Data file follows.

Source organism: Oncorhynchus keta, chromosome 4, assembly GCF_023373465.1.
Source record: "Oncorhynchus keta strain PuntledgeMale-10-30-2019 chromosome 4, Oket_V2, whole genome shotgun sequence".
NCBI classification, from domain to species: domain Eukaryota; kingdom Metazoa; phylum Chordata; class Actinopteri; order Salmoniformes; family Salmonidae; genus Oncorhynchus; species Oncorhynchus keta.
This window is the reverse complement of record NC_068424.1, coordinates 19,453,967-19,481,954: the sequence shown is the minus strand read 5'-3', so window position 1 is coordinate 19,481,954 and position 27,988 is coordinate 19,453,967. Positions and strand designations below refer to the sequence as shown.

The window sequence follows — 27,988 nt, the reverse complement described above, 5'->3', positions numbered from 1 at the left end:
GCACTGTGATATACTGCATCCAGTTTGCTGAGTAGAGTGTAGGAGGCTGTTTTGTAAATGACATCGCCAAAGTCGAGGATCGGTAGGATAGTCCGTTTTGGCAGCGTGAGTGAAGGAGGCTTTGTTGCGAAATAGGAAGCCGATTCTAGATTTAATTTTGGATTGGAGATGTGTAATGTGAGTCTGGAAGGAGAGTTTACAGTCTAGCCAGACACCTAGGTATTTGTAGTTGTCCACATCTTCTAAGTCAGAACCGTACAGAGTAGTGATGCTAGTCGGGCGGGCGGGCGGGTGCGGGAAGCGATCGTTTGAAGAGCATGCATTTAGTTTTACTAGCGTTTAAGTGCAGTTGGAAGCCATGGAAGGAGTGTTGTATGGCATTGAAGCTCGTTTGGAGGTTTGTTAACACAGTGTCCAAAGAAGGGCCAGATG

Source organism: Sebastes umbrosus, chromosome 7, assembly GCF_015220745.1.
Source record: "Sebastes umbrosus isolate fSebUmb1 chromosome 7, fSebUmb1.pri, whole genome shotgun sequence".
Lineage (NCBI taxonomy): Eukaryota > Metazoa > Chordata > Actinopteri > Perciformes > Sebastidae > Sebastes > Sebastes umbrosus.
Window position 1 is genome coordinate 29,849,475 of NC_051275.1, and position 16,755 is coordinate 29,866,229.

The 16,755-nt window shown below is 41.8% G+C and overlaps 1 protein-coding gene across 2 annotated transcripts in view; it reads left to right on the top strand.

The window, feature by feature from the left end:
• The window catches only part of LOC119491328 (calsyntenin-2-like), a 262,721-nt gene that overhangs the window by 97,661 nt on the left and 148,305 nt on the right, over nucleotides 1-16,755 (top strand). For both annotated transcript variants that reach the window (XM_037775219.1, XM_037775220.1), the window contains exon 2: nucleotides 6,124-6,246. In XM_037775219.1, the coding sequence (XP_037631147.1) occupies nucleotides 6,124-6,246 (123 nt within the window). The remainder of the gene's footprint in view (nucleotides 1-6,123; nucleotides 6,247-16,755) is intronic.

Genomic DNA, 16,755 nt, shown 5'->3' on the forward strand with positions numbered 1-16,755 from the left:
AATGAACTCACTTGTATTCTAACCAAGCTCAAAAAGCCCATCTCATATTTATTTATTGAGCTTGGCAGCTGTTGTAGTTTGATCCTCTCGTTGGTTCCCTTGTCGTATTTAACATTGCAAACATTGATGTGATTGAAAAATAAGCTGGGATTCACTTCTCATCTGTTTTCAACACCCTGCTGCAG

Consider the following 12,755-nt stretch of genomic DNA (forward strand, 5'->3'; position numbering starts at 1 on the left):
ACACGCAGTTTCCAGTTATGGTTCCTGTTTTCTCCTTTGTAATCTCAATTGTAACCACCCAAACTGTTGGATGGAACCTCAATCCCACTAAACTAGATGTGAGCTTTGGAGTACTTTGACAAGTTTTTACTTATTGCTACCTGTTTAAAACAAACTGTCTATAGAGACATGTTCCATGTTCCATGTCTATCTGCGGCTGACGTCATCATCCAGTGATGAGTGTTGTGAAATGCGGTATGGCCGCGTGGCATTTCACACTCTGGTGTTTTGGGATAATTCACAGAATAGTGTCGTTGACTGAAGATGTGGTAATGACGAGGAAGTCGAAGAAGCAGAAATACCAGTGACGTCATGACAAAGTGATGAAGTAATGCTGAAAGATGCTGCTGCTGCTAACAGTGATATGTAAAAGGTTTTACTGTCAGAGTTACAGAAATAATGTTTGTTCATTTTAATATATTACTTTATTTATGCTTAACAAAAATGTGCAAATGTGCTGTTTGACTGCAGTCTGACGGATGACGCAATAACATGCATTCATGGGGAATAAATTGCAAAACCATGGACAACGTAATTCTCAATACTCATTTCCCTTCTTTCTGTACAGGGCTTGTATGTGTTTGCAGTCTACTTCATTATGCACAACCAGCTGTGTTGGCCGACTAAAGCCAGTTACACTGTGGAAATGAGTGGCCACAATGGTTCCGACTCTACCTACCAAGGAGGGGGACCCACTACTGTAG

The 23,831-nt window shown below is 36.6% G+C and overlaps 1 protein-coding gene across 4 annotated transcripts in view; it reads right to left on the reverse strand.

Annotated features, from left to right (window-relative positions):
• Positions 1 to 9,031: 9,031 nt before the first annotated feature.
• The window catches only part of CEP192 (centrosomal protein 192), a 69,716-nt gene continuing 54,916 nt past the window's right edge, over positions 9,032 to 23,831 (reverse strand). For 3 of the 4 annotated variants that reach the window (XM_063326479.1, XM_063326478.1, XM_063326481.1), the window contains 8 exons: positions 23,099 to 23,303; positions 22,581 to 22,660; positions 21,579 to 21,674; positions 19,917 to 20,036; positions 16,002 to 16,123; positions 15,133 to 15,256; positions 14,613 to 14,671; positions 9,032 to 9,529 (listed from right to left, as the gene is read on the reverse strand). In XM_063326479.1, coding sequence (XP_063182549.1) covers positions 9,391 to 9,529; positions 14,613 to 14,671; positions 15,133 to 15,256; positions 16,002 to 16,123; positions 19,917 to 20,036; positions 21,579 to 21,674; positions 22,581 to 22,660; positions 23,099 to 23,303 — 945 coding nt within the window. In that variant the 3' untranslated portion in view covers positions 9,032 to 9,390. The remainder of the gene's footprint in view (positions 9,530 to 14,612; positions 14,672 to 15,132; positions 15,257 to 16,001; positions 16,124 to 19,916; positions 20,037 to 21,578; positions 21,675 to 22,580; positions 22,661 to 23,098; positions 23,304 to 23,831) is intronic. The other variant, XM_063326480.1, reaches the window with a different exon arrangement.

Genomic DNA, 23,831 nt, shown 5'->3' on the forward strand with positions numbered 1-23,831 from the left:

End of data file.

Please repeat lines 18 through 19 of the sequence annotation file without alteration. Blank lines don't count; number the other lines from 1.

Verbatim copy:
The 23,831-nt window shown below is 36.6% G+C and overlaps 1 protein-coding gene across 4 annotated transcripts in view; it reads right to left on the reverse strand.

Annotated features, from left to right (window-relative positions):